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Bank of England seeks Olympic inspiration as it cuts growth forecasts
'Unlike the Olympians who have thrilled us over the past fortnight, our economy has not yet reached full fitness,' says Mervyn King.
The Bank of England has hacked back its forecasts for economic growth, blaming ‘erratic factors’ including the Jubilee bank holiday in June for intensifying the contraction during the past nine months, when the British economy has been locked in recession.
In its quarterly inflation report published this morning, the Bank forecast near zero per cent growth this year – down from its previous forecast of 0.8% growth – and cut its medium-term growth forecasts to 2% in 2014 from its previous estimate of 2.6%. It said the outlook ‘remains unusually uncertain’, amid the eurozone crisis and slowing world economy, as well as domestic fiscal
consolidation and tight credit conditions.
The Bank of England publishes 'fan charts' rather than an exact GDP forecast (source: August Inflation Report)
The prediction for flat economic growth brings the Bank's forecasts more closely in line with City economists and international institutions such as the International Monetary Fund, which forecasts growth of 0.2% this year.
'Unlike the Olympians who have thrilled us over the past fortnight, our economy has not yet reached full fitness,' said Bank governor Mervyn King in a statement on the release of the report. 'It is to our Olympic team that we should look for inspiration.'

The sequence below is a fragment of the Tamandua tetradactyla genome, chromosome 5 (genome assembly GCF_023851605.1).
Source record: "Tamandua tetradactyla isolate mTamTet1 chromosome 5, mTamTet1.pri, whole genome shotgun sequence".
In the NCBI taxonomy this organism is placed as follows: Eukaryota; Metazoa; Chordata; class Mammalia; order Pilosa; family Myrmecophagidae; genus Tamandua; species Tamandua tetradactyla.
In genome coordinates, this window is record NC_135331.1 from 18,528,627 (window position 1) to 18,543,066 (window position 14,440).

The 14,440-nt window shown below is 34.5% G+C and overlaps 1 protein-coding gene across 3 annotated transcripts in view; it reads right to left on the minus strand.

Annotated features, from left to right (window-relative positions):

INFLATION REPORT PRESS CONFERENCE
Wednesday 8 August 2012
Opening Remarks by the Governor
A year ago inflation was rising and heading towards 5%. It has now fallen to within touching distance of the 2% target. The big picture in today’s Report is of a further decline in inflation, as external influences fade and domestic cost pressures ease, and a gradual recovery in output. Nevertheless we are navigating rough waters and storm clouds continue to roll in from the euro area.
Output has contracted in each of the past three quarters, but the underlying picture is probably not as weak as the headline data suggest. The extra bank holiday in June is likely to have reduced output in Q2 by around ½%, an effect that should unwind in Q3. And a large fall in construction output in the first half of the year, which seems at odds with survey data, is unlikely to be repeated. Even looking through these erratic factors, though, the underlying picture is that output has been at best broadly flat over the past two years, and has continually disappointed expectations of a recovery.
In contrast, the labour market has remained surprisingly resilient in recent months. Private sector employment has grown robustly and unemployment has edged downwards. Although welcome news in its own right, the resilience of employment, combined with the weakness of output, means that productivity growth has been unusually low. That continues a recent pattern of both weak output and productivity growth that is difficult to explain. We cannot be sure how persistent that weakness will be, and that is one reason why the Committee has lowered its forecast for growth.